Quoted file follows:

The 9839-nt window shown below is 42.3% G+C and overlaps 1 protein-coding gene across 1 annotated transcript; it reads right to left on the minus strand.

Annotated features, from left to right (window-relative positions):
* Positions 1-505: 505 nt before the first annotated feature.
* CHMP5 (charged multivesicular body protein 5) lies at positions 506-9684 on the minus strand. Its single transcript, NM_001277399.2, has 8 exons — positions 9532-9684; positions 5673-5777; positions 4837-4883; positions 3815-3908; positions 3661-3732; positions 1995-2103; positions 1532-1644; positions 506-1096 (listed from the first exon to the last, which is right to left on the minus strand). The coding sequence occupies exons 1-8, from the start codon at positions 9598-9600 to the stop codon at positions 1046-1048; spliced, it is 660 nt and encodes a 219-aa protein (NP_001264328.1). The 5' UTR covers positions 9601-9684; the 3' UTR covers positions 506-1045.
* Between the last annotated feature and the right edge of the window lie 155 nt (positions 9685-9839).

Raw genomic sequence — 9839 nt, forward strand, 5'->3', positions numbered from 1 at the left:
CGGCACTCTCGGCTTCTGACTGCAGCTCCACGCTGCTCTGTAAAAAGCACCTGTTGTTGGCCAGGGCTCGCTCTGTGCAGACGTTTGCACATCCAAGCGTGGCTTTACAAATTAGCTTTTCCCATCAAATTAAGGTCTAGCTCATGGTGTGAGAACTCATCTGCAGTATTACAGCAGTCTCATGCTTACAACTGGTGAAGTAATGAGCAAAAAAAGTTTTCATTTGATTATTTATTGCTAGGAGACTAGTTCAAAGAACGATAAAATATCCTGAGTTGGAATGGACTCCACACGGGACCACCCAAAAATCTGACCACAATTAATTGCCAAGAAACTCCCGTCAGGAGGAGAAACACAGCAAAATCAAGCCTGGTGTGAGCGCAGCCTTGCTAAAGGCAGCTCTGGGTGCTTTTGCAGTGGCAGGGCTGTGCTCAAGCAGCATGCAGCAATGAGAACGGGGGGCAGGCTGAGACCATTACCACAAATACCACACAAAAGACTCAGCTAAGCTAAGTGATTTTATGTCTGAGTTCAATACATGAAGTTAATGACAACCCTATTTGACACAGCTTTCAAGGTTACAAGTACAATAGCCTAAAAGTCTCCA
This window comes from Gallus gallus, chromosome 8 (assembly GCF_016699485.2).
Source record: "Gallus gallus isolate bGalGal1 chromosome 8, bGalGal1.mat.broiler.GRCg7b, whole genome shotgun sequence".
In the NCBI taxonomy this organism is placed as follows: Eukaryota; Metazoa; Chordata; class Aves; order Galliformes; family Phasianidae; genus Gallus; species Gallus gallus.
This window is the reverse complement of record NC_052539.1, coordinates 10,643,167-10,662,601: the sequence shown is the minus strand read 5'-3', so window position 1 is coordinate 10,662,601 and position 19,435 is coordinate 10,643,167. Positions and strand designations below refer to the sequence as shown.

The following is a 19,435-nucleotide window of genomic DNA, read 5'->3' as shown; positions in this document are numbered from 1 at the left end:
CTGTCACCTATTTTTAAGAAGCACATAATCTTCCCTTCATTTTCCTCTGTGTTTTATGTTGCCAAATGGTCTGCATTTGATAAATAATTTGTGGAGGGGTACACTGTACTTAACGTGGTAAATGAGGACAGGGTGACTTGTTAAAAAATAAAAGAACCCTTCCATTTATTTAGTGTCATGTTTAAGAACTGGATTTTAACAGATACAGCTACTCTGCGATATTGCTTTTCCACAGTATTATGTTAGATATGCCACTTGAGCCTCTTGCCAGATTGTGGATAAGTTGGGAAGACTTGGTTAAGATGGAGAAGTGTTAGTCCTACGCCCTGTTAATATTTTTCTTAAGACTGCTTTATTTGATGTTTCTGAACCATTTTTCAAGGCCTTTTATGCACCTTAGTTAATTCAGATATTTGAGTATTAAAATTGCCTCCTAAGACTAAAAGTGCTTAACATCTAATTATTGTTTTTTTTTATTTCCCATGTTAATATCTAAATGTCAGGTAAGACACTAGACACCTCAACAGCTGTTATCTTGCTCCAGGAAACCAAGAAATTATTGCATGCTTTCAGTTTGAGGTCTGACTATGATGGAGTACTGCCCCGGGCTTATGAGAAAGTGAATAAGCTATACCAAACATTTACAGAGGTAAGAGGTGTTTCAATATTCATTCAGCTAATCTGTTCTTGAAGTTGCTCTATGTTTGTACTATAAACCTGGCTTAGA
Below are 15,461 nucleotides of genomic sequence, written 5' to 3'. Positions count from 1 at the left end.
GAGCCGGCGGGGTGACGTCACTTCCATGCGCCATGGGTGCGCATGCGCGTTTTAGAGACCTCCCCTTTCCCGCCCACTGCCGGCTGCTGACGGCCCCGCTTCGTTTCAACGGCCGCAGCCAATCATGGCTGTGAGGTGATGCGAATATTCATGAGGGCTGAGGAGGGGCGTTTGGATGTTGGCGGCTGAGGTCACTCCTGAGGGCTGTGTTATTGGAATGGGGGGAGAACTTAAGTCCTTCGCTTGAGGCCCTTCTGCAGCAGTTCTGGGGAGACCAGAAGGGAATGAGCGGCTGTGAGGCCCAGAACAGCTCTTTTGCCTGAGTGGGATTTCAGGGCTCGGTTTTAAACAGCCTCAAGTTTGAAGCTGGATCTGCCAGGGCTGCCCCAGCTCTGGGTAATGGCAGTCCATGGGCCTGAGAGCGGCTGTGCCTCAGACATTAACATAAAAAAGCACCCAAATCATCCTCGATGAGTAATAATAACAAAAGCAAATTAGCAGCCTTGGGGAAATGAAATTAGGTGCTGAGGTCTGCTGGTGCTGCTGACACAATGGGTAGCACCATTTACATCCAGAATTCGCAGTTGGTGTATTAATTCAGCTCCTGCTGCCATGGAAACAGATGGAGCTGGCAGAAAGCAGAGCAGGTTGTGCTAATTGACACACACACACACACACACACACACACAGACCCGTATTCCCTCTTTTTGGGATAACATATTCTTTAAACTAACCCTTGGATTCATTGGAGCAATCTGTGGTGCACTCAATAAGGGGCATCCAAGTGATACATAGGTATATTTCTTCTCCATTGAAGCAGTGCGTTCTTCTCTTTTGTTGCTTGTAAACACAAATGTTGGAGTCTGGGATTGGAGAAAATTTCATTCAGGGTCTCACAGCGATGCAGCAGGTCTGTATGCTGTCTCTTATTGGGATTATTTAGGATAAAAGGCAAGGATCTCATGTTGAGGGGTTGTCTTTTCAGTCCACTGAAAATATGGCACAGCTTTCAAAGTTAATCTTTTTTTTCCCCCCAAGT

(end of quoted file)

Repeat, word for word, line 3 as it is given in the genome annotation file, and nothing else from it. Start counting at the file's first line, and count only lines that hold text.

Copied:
* Positions 1-505: 505 nt before the first annotated feature.